You may not remember the trial testimony on this internet cache. He cleared it many times--do you recall where he asked his boss at Cisco for their most powerful hard drive scrubbing tool? His boss was even surprised he would need such software. Probably not random. Ofcourse he did his best to clear every computer of traces--the FBI did not find the google map search in his internet cache, by any means. They had to dissect the hard drive into layers and ofcourse it had been erased but not yet written over by new data. That sector overwrite would have made it possibly impossible to recover. To think this data was planted is beyond foolish---please, get a grip everyone--Brad Cooper did the search--that is not even up for question.

  • lynne0312 Apr 10, 2013

    "If I had been one of these jury members, I know I would have fltl the same way they did; right or wrong, it was their opinion as to how they felt at the time. If you don't like NC Laws and feel they need to be changed, take a position where you can make the necessary changes."

    Maybe you didn't watch the arguments yesterday. Did you not get that the State acted as if they were above the law by ignoring proper Discovery rules by hiding behind "national security",(of course the judge was wrong to allow this too).

    The laws are fine when people follow them. Brad Cooper had his right to defend himself stripped away because those in power chose not to follow the law. THAT is what the appeal is about and it's important for all of us. What they did to him was unfair and we must not tolerate it.

  • lynne0312 Apr 10, 2013

    He needs to stay in jail. Whether you agree or not, he is a convicted murderer, & that was proven by the 12 jury members that sat in the box, listened to the trial, diliberated, and rendered their unanimous decision. Get over it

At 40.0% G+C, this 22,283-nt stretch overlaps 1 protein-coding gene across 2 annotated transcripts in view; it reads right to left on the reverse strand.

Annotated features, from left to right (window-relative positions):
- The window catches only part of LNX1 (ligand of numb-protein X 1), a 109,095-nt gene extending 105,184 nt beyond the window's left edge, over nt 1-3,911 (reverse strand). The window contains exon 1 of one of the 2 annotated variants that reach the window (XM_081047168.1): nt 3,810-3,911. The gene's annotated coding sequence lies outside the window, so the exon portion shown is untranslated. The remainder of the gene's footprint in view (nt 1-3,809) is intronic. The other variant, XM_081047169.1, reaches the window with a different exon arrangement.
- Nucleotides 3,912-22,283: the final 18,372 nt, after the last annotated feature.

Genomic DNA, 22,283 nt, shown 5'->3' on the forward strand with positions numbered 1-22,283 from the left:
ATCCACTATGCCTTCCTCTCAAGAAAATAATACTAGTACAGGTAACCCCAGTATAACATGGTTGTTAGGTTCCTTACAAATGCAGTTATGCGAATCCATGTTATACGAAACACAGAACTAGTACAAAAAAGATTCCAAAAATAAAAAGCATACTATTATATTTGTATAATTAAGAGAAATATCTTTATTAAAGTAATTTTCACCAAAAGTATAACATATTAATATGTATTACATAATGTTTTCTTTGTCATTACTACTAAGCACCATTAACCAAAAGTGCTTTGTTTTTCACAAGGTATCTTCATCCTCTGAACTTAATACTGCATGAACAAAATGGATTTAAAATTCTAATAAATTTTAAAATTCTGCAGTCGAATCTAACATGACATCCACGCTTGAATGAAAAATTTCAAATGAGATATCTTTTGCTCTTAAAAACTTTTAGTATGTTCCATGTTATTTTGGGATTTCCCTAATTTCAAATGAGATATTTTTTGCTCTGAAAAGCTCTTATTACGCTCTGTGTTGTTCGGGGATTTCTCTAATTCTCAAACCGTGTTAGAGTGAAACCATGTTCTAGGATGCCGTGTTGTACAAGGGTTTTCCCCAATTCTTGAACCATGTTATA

April 10, 2013 1:43 p.m.

    Would you say the same to Greg Taylor? Wake county prosecutors have been railroading innocent people away for a very long time apparently. This has to stop. Free Brad Cooper and Free Jason Young.

  • mtnmama Apr 10, 2013

    12 jurors did NOT prove he was guilty. 12 jurors only rendered a decision based on 2 things: 1)- they only heard PART of the evidence, and, 2)- they were tired & wanted their lives back. Neither "proves" guilt. Sheesh!

  • what_in_the____ Apr 10, 2013

    "Are you also aware the jurors in this particular case verbally indicated they were done with the trial and ready to go home? Kind of makes you wonder if they acted with the utmost care and thoughtfulness in rendering their verdict, doesn't it? Shameful attitude when a man is on trial for his life." cruisechik...

    If I had been one of these jury members, I know I would have fltl the same way they did; right or wrong, it was their opinion as to how they felt at the time. If you don't like NC Laws and feel they need to be changed, take a position where you can make the necessary changes.

  • dollibug Apr 10, 2013

    For those of you who *think or feel* Brad Cooper is, no doubt, have ever been *accused* of something you did not do or even experience anything close to this. In February of this year-my daughter turned herself in to the sheriff's department multiple times for warrants accusing her of different crimes. She did NOTHING. A judge provided some lunatic with a 50 B protection order against my daughter, who only went to school with him many years ago. 50 B Domestic Violence Protection Orders are supposed to be ONLY for people who are in or have been in some sort of *relationship*. Someone needs to refresh *JUDGES* on this law and then the Judges need to make sure that what they are being told is TRUE. A HUGE MISTAKE WAS MADE and when the 50B was approved the judge gave the lunatic a *ticket* to have my daughter arrested multiple times. IT WILL NOW BE INTERESTING TO SEE WHAT THE JUDGE WILL DO ABOUT ALL OF THIS WHEN THE TRUTH IS REVEALED. Mistakes are made all the time.